A World of Eats
With our guide to ethnic cuisine, you'll eat well in any language
Americans love to eat out. In fact, research shows that most guys, especially those under 40, order restaurant food at least six times a week. If you exclude burger joints and cafeteria menus from that list, a lot of those meals end up coming from ethnic restaurants, places where you like the food but likely have no idea what's used to make it (bad news if you're trying to keep your diet in check).
You could combat the issue on your own — and learn everything there is to know about the fine art of making falafel, for example — or you could take the easy way and follow our easy-to-use guide to foreign food (just think of the time — and calories — you'll save in the takeout line).
What to avoid: Sweet-and-sour pork or chicken. Those dough boys are little more than tiny bits of meat encased in greasy gobs of fat and sugar. Moo shu pork and egg rolls are also alarmingly high in calories.
What to order: Anything sautèed, or in garlic or Szechwan sauce. Beef and broccoli and chicken chow mein are also clear winners. To make 'em better, order steamed veggies and mix them together.
What to avoid: Stuffed grape leaves, spinach pie, and moussaka. Even a small serving of these dishes has more calories than your standard fast-food fare. Gyros aren't much better — most are drowned in mayonnaise-like sauce.
What to order: Meat and veggies on a skewer (souvlaki or kebabs, depending on the menu). Lamb or pork are decent choices, but in most cases chicken and steak are better (since the meat is grilled, most of the excess fat and calories drain away).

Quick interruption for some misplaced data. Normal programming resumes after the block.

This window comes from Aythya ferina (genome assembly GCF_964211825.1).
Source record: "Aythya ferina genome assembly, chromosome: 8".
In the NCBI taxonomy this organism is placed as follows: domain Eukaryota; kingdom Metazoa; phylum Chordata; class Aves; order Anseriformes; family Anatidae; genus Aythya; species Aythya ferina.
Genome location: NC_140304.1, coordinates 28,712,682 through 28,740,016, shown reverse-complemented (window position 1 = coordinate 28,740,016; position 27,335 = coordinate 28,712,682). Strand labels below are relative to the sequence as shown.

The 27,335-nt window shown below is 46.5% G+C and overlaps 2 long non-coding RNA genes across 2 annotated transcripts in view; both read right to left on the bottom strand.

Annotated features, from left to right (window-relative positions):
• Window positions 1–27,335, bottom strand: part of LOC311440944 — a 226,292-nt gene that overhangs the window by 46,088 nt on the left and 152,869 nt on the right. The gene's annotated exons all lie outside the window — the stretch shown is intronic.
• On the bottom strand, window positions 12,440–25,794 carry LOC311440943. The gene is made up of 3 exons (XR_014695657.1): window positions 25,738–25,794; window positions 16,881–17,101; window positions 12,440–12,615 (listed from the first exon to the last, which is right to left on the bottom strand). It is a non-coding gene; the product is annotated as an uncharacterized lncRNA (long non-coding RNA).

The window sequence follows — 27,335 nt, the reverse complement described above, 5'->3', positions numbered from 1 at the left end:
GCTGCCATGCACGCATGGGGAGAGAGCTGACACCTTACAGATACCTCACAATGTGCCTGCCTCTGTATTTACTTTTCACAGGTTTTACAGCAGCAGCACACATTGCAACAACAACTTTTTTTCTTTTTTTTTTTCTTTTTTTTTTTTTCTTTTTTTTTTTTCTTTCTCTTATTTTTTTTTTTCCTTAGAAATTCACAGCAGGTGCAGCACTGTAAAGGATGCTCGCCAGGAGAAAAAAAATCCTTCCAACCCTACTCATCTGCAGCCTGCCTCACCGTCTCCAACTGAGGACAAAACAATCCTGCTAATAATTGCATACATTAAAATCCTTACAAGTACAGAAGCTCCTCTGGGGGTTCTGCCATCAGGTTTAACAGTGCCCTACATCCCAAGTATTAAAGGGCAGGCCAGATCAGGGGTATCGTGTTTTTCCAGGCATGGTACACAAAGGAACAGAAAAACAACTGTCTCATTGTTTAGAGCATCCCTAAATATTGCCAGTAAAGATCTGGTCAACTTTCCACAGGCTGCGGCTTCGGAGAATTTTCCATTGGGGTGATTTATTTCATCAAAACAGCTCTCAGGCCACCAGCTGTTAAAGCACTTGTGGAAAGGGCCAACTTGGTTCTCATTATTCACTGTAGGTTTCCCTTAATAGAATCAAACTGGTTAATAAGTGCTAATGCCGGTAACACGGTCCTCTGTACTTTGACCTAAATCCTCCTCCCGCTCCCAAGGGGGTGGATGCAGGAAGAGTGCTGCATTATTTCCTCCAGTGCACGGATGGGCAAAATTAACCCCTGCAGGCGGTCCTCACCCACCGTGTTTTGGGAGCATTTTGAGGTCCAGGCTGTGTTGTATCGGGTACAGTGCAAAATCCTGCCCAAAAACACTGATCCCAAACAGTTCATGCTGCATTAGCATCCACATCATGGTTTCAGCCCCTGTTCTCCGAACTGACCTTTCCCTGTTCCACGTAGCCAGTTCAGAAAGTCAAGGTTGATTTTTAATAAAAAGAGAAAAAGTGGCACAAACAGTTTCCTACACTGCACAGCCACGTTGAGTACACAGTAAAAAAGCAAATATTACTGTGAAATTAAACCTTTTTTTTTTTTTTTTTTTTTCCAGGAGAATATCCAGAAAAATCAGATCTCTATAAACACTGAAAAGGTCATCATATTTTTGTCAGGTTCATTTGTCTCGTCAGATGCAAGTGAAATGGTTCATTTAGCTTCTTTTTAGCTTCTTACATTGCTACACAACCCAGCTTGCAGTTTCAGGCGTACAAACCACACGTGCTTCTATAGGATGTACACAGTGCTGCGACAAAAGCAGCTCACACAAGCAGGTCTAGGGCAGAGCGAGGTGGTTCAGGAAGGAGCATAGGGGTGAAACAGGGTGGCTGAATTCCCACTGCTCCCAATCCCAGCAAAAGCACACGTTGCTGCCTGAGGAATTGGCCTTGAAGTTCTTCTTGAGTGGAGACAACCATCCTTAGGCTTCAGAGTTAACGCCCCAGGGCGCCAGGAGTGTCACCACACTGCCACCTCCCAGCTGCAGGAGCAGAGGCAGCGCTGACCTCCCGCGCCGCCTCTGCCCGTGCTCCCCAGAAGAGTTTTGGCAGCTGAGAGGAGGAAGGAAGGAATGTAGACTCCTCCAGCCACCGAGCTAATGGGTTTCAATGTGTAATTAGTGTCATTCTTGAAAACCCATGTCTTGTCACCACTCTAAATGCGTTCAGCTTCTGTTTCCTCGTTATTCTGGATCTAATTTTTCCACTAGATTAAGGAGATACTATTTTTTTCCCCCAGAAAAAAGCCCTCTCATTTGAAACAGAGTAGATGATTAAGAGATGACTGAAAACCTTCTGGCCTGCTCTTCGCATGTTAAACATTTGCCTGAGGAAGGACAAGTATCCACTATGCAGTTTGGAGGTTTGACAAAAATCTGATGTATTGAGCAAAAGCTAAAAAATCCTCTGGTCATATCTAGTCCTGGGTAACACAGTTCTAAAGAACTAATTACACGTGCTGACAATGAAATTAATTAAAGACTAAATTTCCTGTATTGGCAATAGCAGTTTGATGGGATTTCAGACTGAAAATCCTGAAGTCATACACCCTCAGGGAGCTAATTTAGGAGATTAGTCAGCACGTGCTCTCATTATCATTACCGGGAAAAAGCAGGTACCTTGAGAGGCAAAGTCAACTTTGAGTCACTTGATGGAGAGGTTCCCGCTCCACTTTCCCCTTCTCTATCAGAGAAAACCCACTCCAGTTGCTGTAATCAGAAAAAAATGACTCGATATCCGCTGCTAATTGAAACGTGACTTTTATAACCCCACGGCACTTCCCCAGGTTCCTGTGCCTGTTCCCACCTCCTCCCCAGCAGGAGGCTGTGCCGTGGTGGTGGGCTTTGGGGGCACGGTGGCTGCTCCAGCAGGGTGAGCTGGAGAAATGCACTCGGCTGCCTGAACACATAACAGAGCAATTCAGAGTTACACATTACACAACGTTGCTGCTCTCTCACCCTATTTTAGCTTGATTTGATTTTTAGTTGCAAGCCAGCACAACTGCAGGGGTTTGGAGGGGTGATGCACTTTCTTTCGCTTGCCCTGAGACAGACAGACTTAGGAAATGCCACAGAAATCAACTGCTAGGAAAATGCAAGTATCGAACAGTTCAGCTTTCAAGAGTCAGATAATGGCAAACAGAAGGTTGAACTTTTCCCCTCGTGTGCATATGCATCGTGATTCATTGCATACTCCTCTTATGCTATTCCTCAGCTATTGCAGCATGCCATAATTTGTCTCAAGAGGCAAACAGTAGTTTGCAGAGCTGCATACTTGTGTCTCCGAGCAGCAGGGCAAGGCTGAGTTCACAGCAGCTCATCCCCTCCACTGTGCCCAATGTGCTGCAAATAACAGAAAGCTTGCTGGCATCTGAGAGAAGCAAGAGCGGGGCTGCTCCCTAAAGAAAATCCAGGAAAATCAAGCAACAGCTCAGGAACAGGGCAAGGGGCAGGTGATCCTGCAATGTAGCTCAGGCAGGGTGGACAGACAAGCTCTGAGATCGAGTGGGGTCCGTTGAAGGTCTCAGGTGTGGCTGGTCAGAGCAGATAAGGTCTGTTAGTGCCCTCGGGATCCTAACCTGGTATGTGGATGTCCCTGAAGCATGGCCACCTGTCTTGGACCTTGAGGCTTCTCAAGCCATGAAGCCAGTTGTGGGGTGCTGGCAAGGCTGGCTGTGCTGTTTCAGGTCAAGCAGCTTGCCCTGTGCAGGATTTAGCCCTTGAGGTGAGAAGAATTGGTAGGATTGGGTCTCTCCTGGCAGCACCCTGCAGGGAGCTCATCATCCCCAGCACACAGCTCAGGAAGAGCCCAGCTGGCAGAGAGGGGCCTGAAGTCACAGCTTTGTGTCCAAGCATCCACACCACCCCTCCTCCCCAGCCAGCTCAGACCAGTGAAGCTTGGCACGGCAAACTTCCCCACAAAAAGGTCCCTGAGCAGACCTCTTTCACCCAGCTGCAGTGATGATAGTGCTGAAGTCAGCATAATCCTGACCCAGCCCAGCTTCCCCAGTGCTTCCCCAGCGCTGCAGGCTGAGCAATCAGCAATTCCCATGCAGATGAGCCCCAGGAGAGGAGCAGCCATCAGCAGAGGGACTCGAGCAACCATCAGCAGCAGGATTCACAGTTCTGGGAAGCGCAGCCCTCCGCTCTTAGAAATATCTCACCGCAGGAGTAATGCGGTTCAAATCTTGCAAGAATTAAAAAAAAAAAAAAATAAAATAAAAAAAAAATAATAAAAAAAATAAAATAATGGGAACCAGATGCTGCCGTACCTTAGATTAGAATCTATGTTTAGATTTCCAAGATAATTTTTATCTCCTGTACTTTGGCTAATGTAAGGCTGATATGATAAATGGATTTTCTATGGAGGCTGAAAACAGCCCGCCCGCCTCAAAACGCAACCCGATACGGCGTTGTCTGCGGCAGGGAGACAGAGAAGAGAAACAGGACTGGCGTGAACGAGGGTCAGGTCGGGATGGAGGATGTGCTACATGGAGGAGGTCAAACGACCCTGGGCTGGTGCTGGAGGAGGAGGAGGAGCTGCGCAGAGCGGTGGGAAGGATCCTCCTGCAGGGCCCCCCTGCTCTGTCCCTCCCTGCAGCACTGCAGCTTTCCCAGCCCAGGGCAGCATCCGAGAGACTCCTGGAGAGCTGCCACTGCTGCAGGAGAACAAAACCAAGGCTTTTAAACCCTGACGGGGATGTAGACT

What to avoid: Foods with massala, pasanda, or korma in their name. All are types of fat-laden, super-spicy entrees. One serving of lamb pasanda, for example, contains nearly 1,000 calories, 56 grams of fat, and 4,800 mg of sodium.
What to order: Grilled or roasted dishes, such as tandoori chicken — marinated chicken cooked at a very high temperature. Or pick vegetable dishes, such as aloo gobi or vegetable curry, which are both high in fiber and vitamins.
What to avoid: Fettuccine Alfredo, obviously. Say ciao, as well, to other calorie-dense chow like cheese ravioli, manicotti, and eggplant parmigiana. Sure, the last item is vegetable-based, but that eggplant soaks up oil and grease like a sponge, making it one of the very worst things on any Mom and Pop menu.
What to order: Spaghetti or ziti, with either marinara or clam sauce. To get your protein fix, order a meatball or two on the side, rather than "meat sauce," which has significantly less meat. If the portion is huge — covering more than half your plate — wrap it up and take it home for later.
What to avoid: Turn up your chops to all batter-dipped and fried foods, especially tempura and spider rolls. High-fat foods, such as duck and eel, are also high-calorie no-nos.
What to order: Tuna, cucumber, and California sushi rolls all deliver the right nutritional punch. Plus, they come in set portions, so you don't have to worry about overeating.
What to avoid: Chimichangas, enchiladas, or anything fried or drenched in sauce or cheese — which can more than triple your meal's calorie wallop. Also steer clear of jean-bursting sides, like refried beans, rice, or nacho with cheese.
What to order: Simple a la carte items made with whole ingredients, such as beans, chicken, steak, and salsa. Burritos, fajitas, and small taco salads are ideal picks. Choose guacamole over cheese or sour cream — it has more vitamins and heart-healthy fats.